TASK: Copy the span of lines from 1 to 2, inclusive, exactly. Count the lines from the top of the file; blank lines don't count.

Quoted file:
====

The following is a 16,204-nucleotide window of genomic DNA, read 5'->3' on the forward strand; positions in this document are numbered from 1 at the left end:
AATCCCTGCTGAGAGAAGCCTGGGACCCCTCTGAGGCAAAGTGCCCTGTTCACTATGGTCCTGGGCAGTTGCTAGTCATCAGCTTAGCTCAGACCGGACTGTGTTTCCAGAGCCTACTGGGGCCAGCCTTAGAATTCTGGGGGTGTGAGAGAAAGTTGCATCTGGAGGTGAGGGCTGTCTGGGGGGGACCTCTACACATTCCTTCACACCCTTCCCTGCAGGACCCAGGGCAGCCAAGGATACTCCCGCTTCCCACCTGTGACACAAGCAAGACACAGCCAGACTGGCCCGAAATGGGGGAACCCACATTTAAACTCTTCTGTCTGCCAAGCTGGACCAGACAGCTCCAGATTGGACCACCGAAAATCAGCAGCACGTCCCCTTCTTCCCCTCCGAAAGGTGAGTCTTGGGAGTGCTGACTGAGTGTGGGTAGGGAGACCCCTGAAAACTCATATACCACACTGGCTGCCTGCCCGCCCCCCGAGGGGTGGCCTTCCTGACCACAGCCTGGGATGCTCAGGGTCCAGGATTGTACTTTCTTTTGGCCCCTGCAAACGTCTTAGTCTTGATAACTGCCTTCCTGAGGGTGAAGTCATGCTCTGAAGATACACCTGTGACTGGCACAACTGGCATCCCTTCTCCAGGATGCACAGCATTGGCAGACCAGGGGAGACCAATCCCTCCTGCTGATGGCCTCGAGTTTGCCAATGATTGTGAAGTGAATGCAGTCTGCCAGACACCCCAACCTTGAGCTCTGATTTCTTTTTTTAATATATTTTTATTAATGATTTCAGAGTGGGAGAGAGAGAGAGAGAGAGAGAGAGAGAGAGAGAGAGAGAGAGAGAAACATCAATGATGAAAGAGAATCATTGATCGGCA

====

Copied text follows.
The following is a 16,204-nucleotide window of genomic DNA, read 5'->3' on the forward strand; positions in this document are numbered from 1 at the left end:
AATCCCTGCTGAGAGAAGCCTGGGACCCCTCTGAGGCAAAGTGCCCTGTTCACTATGGTCCTGGGCAGTTGCTAGTCATCAGCTTAGCTCAGACCGGACTGTGTTTCCAGAGCCTACTGGGGCCAGCCTTAGAATTCTGGGGGTGTGAGAGAAAGTTGCATCTGGAGGTGAGGGCTGTCTGGGGGGGACCTCTACACATTCCTTCACACCCTTCCCTGCAGGACCCAGGGCAGCCAAGGATACTCCCGCTTCCCACCTGTGACACAAGCAAGACACAGCCAGACTGGCCCGAAATGGGGGAACCCACATTTAAACTCTTCTGTCTGCCAAGCTGGACCAGACAGCTCCAGATTGGACCACCGAAAATCAGCAGCACGTCCCCTTCTTCCCCTCCGAAAGGTGAGTCTTGGGAGTGCTGACTGAGTGTGGGTAGGGAGACCCCTGAAAACTCATATACCACACTGGCTGCCTGCCCGCCCCCCGAGGGGTGGCCTTCCTGACCACAGCCTGGGATGCTCAGGGTCCAGGATTGTACTTTCTTTTGGCCCCTGCAAACGTCTTAGTCTTGATAACTGCCTTCCTGAGGGTGAAGTCATGCTCTGAAGATACACCTGTGACTGGCACAACTGGCATCCCTTCTCCAGGATGCACAGCATTGGCAGACCAGGGGAGACCAATCCCTCCTGCTGATGGCCTCGAGTTTGCCAATGATTGTGAAGTGAATGCAGTCTGCCAGACACCCCAACCTTGAGCTCTGATTTCTTTTTTTAATATATTTTTATTAATGATTTCAGAGTGGGAGAGAGAGAGAGAGAGAGAGAGAGAGAGAGAGAGAGAGAGAGAGAAACATCAATGATGAAAGAGAATCATTGATCGGCA